AB - Objectives: This study examined: (a) the relationship between self-reported posttraumatic stress disorder (PTSD) symptoms and risk of obstructive sleep apnea (OSA) in a younger, Iraq and Afghanistan (OEF/OIF/OND) veteran sample seeking treatment for PTSD; and (b) the relationships between PTSD symptom scores and each risk factor of OSA (snoring, fatigue, high blood pressure/BMI). Methods: Participants were 195 Iraq and Afghanistan veterans presenting to a VA outpatient PTSD clinic for evaluation. Veterans were 21 to 59 years old (mean 33.40, SD 8.35) and 93.3 male (n = 182). Logistic regressions were run to examine whether veterans with greater PTSD symptom severity had an increased probability of screening as high risk for OSA, even after controlling for known risk factors (older age, positive smoking status, and use of CNS depressants). Results: Of 159 veterans screened, 69.2 were assessed as being at high risk for OSA. PTSD symptom severity increased the risk of screening positive for OSA. PTSD symptom severity increased risk of screening positive for snoring and fatigue, but not high blood pressure/BMI. Conclusions: OEF/OIF/OND veterans with PTSD screen as high risk for OSA at much higher rates than those seen in community studies and may not show all classic predictors of OSA (i.e., older and higher BMI). This study is the first to suggest that the Berlin may be a useful screener for OSA in a younger OEF/OIF/OND veteran population with PTSD. Screening of younger veterans with PTSD for OSA should be standard care, and polysomnography and OSA interventions should be readily available to younger veterans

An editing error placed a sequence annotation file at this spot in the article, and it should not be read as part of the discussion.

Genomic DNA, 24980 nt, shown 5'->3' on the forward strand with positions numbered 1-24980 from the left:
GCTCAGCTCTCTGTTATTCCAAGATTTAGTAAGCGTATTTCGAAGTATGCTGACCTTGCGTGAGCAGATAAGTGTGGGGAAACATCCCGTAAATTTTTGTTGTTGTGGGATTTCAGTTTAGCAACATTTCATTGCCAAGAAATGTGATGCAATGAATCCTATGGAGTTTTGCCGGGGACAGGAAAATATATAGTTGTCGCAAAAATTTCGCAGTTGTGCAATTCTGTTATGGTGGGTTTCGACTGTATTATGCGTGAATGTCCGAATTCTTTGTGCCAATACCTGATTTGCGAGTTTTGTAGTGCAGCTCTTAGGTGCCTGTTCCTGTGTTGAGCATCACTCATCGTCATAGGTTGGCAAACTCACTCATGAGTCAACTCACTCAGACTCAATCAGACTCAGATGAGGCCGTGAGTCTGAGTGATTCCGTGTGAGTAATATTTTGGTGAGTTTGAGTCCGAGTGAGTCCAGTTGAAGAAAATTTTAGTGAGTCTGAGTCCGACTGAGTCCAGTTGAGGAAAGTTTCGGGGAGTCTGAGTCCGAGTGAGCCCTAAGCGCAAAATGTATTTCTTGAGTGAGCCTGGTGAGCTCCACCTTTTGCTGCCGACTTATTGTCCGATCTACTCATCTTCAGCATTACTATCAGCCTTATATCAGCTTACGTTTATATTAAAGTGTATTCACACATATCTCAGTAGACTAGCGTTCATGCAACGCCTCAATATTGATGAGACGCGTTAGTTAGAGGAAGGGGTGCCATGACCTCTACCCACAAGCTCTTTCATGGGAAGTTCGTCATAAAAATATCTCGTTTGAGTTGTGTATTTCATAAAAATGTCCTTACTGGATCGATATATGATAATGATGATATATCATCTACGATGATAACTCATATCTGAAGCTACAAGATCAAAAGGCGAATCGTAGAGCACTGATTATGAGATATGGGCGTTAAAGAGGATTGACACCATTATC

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U2 - 10.5664/jcsm.4692

DO - 10.5664/jcsm.4692

M3 - Article

VL - 11

SP - 513

EP - 518

JO - Journal of Clinical Sleep Medicine

JF - Journal of Clinical Sleep Medicine

SN - 1550-9389

IS - 5

ER -